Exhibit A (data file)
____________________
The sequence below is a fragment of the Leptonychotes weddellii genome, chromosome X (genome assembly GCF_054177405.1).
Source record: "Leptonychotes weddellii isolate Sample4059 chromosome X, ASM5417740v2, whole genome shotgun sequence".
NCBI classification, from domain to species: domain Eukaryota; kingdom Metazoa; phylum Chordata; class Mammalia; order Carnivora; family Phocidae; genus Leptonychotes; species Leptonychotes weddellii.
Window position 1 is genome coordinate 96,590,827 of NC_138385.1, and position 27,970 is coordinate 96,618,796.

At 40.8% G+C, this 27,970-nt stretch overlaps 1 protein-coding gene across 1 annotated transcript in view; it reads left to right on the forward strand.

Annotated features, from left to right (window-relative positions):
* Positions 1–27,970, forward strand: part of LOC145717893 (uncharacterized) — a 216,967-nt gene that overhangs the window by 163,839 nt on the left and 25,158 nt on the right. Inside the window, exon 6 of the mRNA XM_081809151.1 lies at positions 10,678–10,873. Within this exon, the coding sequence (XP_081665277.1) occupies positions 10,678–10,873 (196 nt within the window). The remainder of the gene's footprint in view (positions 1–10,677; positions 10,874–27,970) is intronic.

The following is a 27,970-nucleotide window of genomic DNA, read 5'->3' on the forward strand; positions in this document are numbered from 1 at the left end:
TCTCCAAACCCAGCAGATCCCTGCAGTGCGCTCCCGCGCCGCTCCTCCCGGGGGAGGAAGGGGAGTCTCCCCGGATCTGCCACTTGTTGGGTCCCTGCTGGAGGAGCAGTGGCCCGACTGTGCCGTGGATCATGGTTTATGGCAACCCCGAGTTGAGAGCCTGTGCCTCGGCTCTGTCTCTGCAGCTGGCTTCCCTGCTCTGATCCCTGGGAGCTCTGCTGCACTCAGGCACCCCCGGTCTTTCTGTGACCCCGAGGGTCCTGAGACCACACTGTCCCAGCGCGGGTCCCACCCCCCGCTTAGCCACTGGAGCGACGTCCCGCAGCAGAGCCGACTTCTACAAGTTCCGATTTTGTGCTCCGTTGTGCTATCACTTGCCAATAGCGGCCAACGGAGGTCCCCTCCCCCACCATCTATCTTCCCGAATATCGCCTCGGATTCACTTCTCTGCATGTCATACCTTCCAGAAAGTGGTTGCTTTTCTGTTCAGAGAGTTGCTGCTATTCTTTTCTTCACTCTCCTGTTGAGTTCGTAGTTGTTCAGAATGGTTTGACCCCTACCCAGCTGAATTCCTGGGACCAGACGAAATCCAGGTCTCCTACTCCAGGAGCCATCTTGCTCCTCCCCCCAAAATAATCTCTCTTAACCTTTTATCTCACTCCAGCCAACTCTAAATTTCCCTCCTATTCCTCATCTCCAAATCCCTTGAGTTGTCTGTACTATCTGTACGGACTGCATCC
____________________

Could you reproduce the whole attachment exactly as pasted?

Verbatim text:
The sequence below is a fragment of the Leptonychotes weddellii genome, chromosome X (genome assembly GCF_054177405.1).
Source record: "Leptonychotes weddellii isolate Sample4059 chromosome X, ASM5417740v2, whole genome shotgun sequence".
NCBI classification, from domain to species: domain Eukaryota; kingdom Metazoa; phylum Chordata; class Mammalia; order Carnivora; family Phocidae; genus Leptonychotes; species Leptonychotes weddellii.
Window position 1 is genome coordinate 96,590,827 of NC_138385.1, and position 27,970 is coordinate 96,618,796.

At 40.8% G+C, this 27,970-nt stretch overlaps 1 protein-coding gene across 1 annotated transcript in view; it reads left to right on the forward strand.

Annotated features, from left to right (window-relative positions):
* Positions 1–27,970, forward strand: part of LOC145717893 (uncharacterized) — a 216,967-nt gene that overhangs the window by 163,839 nt on the left and 25,158 nt on the right. Inside the window, exon 6 of the mRNA XM_081809151.1 lies at positions 10,678–10,873. Within this exon, the coding sequence (XP_081665277.1) occupies positions 10,678–10,873 (196 nt within the window). The remainder of the gene's footprint in view (positions 1–10,677; positions 10,874–27,970) is intronic.

The following is a 27,970-nucleotide window of genomic DNA, read 5'->3' on the forward strand; positions in this document are numbered from 1 at the left end:
TCTCCAAACCCAGCAGATCCCTGCAGTGCGCTCCCGCGCCGCTCCTCCCGGGGGAGGAAGGGGAGTCTCCCCGGATCTGCCACTTGTTGGGTCCCTGCTGGAGGAGCAGTGGCCCGACTGTGCCGTGGATCATGGTTTATGGCAACCCCGAGTTGAGAGCCTGTGCCTCGGCTCTGTCTCTGCAGCTGGCTTCCCTGCTCTGATCCCTGGGAGCTCTGCTGCACTCAGGCACCCCCGGTCTTTCTGTGACCCCGAGGGTCCTGAGACCACACTGTCCCAGCGCGGGTCCCACCCCCCGCTTAGCCACTGGAGCGACGTCCCGCAGCAGAGCCGACTTCTACAAGTTCCGATTTTGTGCTCCGTTGTGCTATCACTTGCCAATAGCGGCCAACGGAGGTCCCCTCCCCCACCATCTATCTTCCCGAATATCGCCTCGGATTCACTTCTCTGCATGTCATACCTTCCAGAAAGTGGTTGCTTTTCTGTTCAGAGAGTTGCTGCTATTCTTTTCTTCACTCTCCTGTTGAGTTCGTAGTTGTTCAGAATGGTTTGACCCCTACCCAGCTGAATTCCTGGGACCAGACGAAATCCAGGTCTCCTACTCCAGGAGCCATCTTGCTCCTCCCCCCAAAATAATCTCTCTTAACCTTTTATCTCACTCCAGCCAACTCTAAATTTCCCTCCTATTCCTCATCTCCAAATCCCTTGAGTTGTCTGTACTATCTGTACGGACTGCATCC